Andrea Schuler, Digital Collections Librarian and Ashley Peterson, fine arts Research & Instruction Librarian began working together in July 2016 on an initiative to include visual art thesis projects in the Tufts University institutional repository. This project, now in its third year, has resulted in the addition of dozens of visual arts theses into the repository, where they are available alongside senior honors theses from across disciplines in the Schools of Arts, Sciences, and Engineering. In this presentation, Schuler & Peterson will outline their initial research into best practices and case studies regarding artwork-as-scholarship in IRs, describe their pilot project, and summarize subsequent improvements and future directions. They will focus on the affective labor of this initiative, describing how they attempt to foster student engagement, achieve faculty buy-in, and navigate a project with multiple, cross-departmental institutional stakeholders. They will also speak to the technical challenges of representing artwork in a platform designed for text files. More broadly, the presentation will highlight opportunities to engage undergraduate students in the larger scholarly conversation and to introduce concepts of open access, copyright, and licensing in a real-world situation. The project offers a low-resource model for creating access to new types of material and empowers student artists to contextualize their work within the larger body of an institution’s scholarly output, while working within the limits of a repository designed for more “traditional” scholarship. After the presentation, in addition to questions, audience members will be encouraged to share examples of related work or unmet needs at their own institutions in order to broaden the conversation.
  • Your IR as the Centerpiece for Scholarly Communications Outreach at Your Institution

    Berger, Monica (2019-06-18)
    Getting buy-in and awareness for your institutional repository can be challenging, especially when we have limited time and staff to devote to the IR. Outreach success requires persistence, flexibility, savvy marketing, and a focus on the long view. Before our IR, Academic Works, went live in 2016, my colleagues and I gave talks and workshops on open access and other topics. With Academic Works, our efforts now have focus and coherence. A varied outreach approach has been very helpful. In particular, print marketing has been effective. We designed a poster and other media promoting our tag line “amplify your scholarship with Academic Works.” Reaching out to different campus stakeholders is critical. Alliance with your chief librarian or library dean is critical. Brief updates to administrators and departmental visits have proven valuable. Every year, we present Academic Works and other services to new faculty. This is an outgrowth of connecting with partners on campus via our Center for Teaching and Learning. Undergraduate research is important at my college: success with reaching students will be discussed. One-on-one is critical: we reach out to faculty when receiving Google Scholar alerts for new publications. Encouraging self-depositing allows us to train on using the IR and discuss author’s rights and using the SPARC Addendum. Rather than focusing on quantity of items deposited, we have taken the approach that educating faculty is our ultimate goal. I’ve had wonderful conversations with my colleagues that have helped me better understand needs and establish trust. Our new Scholarly Publishing Clinic provides consultations to faculty on the publishing life cycle, including using Academic Works, at the point of need. Still in its early stages of outreach, the Scholarly Publishing Clinic represents the next stage of our outreach.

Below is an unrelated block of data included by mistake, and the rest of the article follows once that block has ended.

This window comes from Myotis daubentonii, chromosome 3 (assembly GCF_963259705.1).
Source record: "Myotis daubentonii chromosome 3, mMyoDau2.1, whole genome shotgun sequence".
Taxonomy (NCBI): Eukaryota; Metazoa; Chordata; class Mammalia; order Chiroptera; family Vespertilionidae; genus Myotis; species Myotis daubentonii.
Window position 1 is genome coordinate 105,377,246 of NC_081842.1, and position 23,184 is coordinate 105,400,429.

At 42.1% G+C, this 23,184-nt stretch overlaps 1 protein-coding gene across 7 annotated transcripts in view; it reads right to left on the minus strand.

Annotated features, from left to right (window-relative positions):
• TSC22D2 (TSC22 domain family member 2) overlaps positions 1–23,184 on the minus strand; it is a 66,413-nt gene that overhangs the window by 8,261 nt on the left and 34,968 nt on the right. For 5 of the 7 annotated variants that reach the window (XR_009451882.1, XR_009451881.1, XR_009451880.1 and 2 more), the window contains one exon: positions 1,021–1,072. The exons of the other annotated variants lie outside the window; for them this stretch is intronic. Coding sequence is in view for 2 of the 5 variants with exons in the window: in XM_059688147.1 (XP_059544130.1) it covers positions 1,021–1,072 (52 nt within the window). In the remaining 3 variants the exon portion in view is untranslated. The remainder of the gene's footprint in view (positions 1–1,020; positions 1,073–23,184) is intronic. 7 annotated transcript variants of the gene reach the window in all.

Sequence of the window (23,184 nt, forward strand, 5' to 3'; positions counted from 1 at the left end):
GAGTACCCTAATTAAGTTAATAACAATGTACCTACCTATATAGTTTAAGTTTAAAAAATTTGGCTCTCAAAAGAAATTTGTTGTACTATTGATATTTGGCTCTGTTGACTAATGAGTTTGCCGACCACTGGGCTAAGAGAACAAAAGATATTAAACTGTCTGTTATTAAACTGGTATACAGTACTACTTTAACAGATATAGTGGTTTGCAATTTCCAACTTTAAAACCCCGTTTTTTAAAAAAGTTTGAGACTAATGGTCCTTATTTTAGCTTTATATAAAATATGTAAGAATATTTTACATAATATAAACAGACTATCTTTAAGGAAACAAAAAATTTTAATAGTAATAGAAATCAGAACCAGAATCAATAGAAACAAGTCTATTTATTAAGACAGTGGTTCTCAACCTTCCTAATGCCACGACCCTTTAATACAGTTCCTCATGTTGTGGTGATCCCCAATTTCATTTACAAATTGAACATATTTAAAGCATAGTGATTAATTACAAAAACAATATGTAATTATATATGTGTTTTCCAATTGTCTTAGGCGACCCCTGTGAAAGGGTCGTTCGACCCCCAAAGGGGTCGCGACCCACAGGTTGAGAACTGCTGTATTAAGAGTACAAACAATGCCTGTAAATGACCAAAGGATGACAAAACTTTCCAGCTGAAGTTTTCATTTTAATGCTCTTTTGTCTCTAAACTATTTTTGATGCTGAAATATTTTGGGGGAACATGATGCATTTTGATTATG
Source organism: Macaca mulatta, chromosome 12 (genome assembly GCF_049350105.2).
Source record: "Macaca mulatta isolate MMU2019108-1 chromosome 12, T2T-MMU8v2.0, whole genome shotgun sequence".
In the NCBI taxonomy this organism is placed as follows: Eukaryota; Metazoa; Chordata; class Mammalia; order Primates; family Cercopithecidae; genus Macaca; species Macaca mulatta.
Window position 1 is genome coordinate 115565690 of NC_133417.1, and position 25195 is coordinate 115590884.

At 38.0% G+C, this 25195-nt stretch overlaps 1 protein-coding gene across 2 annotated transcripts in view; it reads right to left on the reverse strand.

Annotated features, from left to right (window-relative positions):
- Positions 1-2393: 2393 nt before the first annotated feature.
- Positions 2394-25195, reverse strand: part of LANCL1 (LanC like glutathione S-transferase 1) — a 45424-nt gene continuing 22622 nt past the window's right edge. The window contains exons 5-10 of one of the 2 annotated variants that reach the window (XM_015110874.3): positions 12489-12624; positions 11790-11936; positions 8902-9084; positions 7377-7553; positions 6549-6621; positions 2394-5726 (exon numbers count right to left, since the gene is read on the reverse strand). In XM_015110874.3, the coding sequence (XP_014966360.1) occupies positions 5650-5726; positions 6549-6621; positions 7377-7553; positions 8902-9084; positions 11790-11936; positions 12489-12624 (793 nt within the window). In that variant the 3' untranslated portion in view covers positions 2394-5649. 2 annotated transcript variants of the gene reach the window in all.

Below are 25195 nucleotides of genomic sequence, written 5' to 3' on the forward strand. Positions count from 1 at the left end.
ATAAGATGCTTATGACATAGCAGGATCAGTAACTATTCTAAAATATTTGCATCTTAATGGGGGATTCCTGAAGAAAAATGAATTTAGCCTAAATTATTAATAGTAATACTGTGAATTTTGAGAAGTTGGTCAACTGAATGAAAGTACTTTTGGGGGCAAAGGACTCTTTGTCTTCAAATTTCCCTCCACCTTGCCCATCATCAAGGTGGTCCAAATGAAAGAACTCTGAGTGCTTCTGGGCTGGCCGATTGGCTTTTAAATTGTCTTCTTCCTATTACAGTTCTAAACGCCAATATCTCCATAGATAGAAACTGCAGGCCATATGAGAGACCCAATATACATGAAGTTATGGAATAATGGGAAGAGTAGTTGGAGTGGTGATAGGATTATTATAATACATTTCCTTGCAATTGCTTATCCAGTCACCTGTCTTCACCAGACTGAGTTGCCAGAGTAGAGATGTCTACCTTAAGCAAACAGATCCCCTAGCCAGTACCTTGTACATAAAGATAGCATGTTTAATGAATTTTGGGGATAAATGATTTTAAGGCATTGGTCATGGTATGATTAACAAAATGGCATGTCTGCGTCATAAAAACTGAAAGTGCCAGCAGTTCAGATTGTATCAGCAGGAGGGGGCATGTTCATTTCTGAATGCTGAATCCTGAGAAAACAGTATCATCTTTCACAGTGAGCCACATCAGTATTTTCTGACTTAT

• Beyond Migration: Understanding the Effects of Repository Migration on User Experiences and Repository Services

    Scherer, David; Behrman, Katie; Kellen, Chris (2019-06-18)